Lawn fast fixes

Get your grass look­ing sum­mer-ready

Better Homes and Gardens (Australia) - - Contents -


As lawns thin out a lit­tle in win­ter, weeds such as clover and bindii can in­vade the gaps and set­tle in. Treat them in spring with a se­lec­tive lawn her­bi­cide, avail­able in both spray-pack and con­cen­trate forms. TIP: If your lawn is a buf­falo va­ri­ety, make sure you choose a buf­falo-friendly her­bi­cide.


Ap­ply a gran­u­lar lawn fer­tiliser at this time of year and wa­ter it in well. The con­trolled re­lease va­ri­eties of­fer the ben­e­fit of longterm feed­ing, so they save you main­te­nance time dur­ing the spring sea­son. Later in the year, if your lawn needs a quick green-up, fol­low up with one of the hose-on lawn foods.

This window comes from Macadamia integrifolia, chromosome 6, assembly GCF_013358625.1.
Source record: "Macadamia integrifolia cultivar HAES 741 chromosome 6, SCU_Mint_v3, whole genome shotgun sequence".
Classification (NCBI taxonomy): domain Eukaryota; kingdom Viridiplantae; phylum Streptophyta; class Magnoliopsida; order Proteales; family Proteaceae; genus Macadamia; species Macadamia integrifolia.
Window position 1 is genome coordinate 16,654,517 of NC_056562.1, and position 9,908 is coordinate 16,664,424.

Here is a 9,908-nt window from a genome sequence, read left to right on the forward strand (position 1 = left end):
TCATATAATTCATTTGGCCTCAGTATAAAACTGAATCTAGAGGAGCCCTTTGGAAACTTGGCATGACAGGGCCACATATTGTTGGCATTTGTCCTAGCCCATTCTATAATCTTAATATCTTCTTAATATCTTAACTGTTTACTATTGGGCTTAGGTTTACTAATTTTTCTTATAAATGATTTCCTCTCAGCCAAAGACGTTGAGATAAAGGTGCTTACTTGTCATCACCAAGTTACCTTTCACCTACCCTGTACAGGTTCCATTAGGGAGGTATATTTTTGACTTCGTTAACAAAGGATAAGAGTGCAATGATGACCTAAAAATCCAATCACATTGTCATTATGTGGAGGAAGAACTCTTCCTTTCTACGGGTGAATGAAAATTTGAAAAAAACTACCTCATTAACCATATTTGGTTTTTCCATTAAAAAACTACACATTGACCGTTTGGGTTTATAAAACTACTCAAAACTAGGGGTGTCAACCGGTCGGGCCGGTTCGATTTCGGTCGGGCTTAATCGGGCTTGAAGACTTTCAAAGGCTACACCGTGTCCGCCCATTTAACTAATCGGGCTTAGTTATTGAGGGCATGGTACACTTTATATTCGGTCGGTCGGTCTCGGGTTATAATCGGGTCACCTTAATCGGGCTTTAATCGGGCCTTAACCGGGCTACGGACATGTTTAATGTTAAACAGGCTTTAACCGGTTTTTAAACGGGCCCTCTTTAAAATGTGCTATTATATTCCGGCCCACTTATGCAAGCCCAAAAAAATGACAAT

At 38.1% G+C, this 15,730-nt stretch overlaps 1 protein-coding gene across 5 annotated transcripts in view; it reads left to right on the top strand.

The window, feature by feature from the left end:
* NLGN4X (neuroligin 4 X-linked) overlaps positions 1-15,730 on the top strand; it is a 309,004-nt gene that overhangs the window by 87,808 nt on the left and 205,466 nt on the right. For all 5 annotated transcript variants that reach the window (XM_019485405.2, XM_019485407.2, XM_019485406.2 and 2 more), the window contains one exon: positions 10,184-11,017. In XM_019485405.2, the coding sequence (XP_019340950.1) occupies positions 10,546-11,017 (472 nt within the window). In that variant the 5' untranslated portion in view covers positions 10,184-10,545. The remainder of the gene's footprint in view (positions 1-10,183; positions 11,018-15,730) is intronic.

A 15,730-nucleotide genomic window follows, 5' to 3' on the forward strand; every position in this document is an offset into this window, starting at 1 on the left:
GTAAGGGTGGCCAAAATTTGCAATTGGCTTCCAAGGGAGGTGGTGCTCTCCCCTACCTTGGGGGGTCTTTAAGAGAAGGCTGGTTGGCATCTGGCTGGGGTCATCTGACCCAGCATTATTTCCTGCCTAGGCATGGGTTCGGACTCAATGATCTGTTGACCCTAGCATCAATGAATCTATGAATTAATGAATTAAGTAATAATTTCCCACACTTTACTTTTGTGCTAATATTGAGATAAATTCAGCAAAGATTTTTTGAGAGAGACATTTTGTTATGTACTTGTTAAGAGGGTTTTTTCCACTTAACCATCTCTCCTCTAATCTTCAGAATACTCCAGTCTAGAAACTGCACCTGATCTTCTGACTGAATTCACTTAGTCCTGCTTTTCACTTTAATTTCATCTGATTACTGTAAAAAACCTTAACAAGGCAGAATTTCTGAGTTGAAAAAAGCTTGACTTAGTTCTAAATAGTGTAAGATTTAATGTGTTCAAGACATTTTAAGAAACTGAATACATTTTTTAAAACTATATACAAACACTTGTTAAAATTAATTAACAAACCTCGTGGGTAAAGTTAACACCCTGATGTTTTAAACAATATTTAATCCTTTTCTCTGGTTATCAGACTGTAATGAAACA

If there are bare patches in your lawn, now is the per­fect time to re­pair them. For run­ning grasses such as buf­falo, kikuyu and couch, just dig up run­ners from else­where in the gar­den and re­plant them. Al­ter­na­tively, use a lawn-patch prod­uct. In both cases, wa­ter in well and keep moist for a week or two.


Af­ter feed­ing your lawn, if it con­tin­ues to look a lit­tle dull and lack­lus­tre, the rea­son might be the soil ph. Over time, lawn fer­tilis­ers tend to leave soils too acidic, so buy a soil ph test-kit and check a soil sam­ple. A ph of 6.5–7 is ideal for grass, so if it’s lower (more acidic), ap­ply a hand­ful of dolomite per square me­tre and wa­ter it in well.

Shake off the win­ter blues with a dose of the spring greens

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